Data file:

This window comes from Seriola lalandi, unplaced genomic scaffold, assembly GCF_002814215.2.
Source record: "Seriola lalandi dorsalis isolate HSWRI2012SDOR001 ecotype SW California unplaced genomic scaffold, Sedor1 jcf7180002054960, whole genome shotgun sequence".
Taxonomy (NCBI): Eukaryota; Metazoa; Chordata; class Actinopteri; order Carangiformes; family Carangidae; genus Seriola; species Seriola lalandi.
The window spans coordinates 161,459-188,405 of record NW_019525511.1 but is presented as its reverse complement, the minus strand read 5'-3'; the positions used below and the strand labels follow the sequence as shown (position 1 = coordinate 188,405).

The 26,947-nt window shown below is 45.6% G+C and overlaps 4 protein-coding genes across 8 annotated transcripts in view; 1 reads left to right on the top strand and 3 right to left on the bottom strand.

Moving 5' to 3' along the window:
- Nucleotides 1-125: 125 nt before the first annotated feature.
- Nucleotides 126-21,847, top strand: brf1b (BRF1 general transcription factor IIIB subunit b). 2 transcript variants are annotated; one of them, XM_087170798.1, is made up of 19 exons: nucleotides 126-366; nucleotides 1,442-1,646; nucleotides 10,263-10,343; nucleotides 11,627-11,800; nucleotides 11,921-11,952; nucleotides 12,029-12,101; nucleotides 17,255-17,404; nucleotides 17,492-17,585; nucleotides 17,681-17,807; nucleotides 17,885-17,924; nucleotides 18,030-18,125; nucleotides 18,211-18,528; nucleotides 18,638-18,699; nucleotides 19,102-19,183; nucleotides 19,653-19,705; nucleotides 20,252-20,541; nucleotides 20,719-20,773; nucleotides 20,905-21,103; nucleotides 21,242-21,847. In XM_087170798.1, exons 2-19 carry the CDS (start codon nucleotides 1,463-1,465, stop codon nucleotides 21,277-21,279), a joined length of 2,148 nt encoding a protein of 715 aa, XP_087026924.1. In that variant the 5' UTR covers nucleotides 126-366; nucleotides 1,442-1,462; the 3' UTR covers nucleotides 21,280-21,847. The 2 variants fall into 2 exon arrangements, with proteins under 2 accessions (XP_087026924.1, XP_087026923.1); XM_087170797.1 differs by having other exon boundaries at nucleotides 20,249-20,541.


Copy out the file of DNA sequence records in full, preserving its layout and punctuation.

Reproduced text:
This window comes from Seriola lalandi, unplaced genomic scaffold, assembly GCF_002814215.2.
Source record: "Seriola lalandi dorsalis isolate HSWRI2012SDOR001 ecotype SW California unplaced genomic scaffold, Sedor1 jcf7180002054960, whole genome shotgun sequence".
Taxonomy (NCBI): Eukaryota; Metazoa; Chordata; class Actinopteri; order Carangiformes; family Carangidae; genus Seriola; species Seriola lalandi.
The window spans coordinates 161,459-188,405 of record NW_019525511.1 but is presented as its reverse complement, the minus strand read 5'-3'; the positions used below and the strand labels follow the sequence as shown (position 1 = coordinate 188,405).

The 26,947-nt window shown below is 45.6% G+C and overlaps 4 protein-coding genes across 8 annotated transcripts in view; 1 reads left to right on the top strand and 3 right to left on the bottom strand.

Moving 5' to 3' along the window:
- Nucleotides 1-125: 125 nt before the first annotated feature.
- Nucleotides 126-21,847, top strand: brf1b (BRF1 general transcription factor IIIB subunit b). 2 transcript variants are annotated; one of them, XM_087170798.1, is made up of 19 exons: nucleotides 126-366; nucleotides 1,442-1,646; nucleotides 10,263-10,343; nucleotides 11,627-11,800; nucleotides 11,921-11,952; nucleotides 12,029-12,101; nucleotides 17,255-17,404; nucleotides 17,492-17,585; nucleotides 17,681-17,807; nucleotides 17,885-17,924; nucleotides 18,030-18,125; nucleotides 18,211-18,528; nucleotides 18,638-18,699; nucleotides 19,102-19,183; nucleotides 19,653-19,705; nucleotides 20,252-20,541; nucleotides 20,719-20,773; nucleotides 20,905-21,103; nucleotides 21,242-21,847. In XM_087170798.1, exons 2-19 carry the CDS (start codon nucleotides 1,463-1,465, stop codon nucleotides 21,277-21,279), a joined length of 2,148 nt encoding a protein of 715 aa, XP_087026924.1. In that variant the 5' UTR covers nucleotides 126-366; nucleotides 1,442-1,462; the 3' UTR covers nucleotides 21,280-21,847. The 2 variants fall into 2 exon arrangements, with proteins under 2 accessions (XP_087026924.1, XP_087026923.1); XM_087170797.1 differs by having other exon boundaries at nucleotides 20,249-20,541.